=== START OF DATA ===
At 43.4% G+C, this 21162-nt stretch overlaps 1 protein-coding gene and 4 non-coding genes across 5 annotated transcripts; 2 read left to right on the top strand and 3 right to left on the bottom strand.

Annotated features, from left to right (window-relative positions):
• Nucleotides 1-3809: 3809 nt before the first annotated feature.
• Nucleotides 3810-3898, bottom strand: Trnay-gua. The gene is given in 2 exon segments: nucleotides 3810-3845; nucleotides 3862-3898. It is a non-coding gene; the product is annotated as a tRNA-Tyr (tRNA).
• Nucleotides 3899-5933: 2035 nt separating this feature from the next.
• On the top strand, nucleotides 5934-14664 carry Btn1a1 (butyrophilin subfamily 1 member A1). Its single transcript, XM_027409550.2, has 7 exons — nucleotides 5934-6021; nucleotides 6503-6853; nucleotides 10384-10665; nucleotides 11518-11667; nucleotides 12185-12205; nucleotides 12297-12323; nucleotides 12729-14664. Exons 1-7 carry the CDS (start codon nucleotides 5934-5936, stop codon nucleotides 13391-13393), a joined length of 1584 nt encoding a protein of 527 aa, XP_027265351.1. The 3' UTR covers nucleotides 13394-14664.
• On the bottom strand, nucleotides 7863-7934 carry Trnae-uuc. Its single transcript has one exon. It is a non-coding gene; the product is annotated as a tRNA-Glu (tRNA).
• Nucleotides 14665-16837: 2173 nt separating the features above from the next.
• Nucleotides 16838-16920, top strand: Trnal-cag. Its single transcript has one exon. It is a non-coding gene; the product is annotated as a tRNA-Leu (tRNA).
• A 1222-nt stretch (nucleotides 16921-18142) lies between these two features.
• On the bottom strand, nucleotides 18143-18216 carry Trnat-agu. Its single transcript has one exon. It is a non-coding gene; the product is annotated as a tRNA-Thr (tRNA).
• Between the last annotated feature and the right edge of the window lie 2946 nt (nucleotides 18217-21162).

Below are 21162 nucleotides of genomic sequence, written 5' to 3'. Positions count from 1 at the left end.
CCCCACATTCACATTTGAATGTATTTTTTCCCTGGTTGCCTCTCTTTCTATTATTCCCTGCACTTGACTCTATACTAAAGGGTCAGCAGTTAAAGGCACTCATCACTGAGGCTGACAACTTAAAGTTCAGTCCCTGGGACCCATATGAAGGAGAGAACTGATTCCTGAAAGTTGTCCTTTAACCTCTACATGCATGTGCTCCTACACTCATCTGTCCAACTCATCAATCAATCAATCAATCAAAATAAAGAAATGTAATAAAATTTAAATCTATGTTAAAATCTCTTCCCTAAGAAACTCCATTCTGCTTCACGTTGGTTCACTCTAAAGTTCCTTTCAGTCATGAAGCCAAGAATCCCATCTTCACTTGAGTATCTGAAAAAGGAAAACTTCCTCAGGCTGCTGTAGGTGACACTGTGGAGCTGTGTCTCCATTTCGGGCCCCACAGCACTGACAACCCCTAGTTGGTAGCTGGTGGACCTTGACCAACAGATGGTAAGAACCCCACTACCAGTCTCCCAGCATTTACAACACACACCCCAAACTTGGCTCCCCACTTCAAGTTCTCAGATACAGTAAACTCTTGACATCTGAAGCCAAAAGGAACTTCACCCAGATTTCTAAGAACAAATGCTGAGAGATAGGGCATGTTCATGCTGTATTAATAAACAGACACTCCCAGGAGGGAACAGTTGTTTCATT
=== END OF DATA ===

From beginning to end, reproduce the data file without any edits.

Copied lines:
At 43.4% G+C, this 21162-nt stretch overlaps 1 protein-coding gene and 4 non-coding genes across 5 annotated transcripts; 2 read left to right on the top strand and 3 right to left on the bottom strand.

Annotated features, from left to right (window-relative positions):
• Nucleotides 1-3809: 3809 nt before the first annotated feature.
• Nucleotides 3810-3898, bottom strand: Trnay-gua. The gene is given in 2 exon segments: nucleotides 3810-3845; nucleotides 3862-3898. It is a non-coding gene; the product is annotated as a tRNA-Tyr (tRNA).
• Nucleotides 3899-5933: 2035 nt separating this feature from the next.
• On the top strand, nucleotides 5934-14664 carry Btn1a1 (butyrophilin subfamily 1 member A1). Its single transcript, XM_027409550.2, has 7 exons — nucleotides 5934-6021; nucleotides 6503-6853; nucleotides 10384-10665; nucleotides 11518-11667; nucleotides 12185-12205; nucleotides 12297-12323; nucleotides 12729-14664. Exons 1-7 carry the CDS (start codon nucleotides 5934-5936, stop codon nucleotides 13391-13393), a joined length of 1584 nt encoding a protein of 527 aa, XP_027265351.1. The 3' UTR covers nucleotides 13394-14664.
• On the bottom strand, nucleotides 7863-7934 carry Trnae-uuc. Its single transcript has one exon. It is a non-coding gene; the product is annotated as a tRNA-Glu (tRNA).
• Nucleotides 14665-16837: 2173 nt separating the features above from the next.
• Nucleotides 16838-16920, top strand: Trnal-cag. Its single transcript has one exon. It is a non-coding gene; the product is annotated as a tRNA-Leu (tRNA).
• A 1222-nt stretch (nucleotides 16921-18142) lies between these two features.
• On the bottom strand, nucleotides 18143-18216 carry Trnat-agu. Its single transcript has one exon. It is a non-coding gene; the product is annotated as a tRNA-Thr (tRNA).
• Between the last annotated feature and the right edge of the window lie 2946 nt (nucleotides 18217-21162).

Below are 21162 nucleotides of genomic sequence, written 5' to 3'. Positions count from 1 at the left end.
CCCCACATTCACATTTGAATGTATTTTTTCCCTGGTTGCCTCTCTTTCTATTATTCCCTGCACTTGACTCTATACTAAAGGGTCAGCAGTTAAAGGCACTCATCACTGAGGCTGACAACTTAAAGTTCAGTCCCTGGGACCCATATGAAGGAGAGAACTGATTCCTGAAAGTTGTCCTTTAACCTCTACATGCATGTGCTCCTACACTCATCTGTCCAACTCATCAATCAATCAATCAATCAAAATAAAGAAATGTAATAAAATTTAAATCTATGTTAAAATCTCTTCCCTAAGAAACTCCATTCTGCTTCACGTTGGTTCACTCTAAAGTTCCTTTCAGTCATGAAGCCAAGAATCCCATCTTCACTTGAGTATCTGAAAAAGGAAAACTTCCTCAGGCTGCTGTAGGTGACACTGTGGAGCTGTGTCTCCATTTCGGGCCCCACAGCACTGACAACCCCTAGTTGGTAGCTGGTGGACCTTGACCAACAGATGGTAAGAACCCCACTACCAGTCTCCCAGCATTTACAACACACACCCCAAACTTGGCTCCCCACTTCAAGTTCTCAGATACAGTAAACTCTTGACATCTGAAGCCAAAAGGAACTTCACCCAGATTTCTAAGAACAAATGCTGAGAGATAGGGCATGTTCATGCTGTATTAATAAACAGACACTCCCAGGAGGGAACAGTTGTTTCATT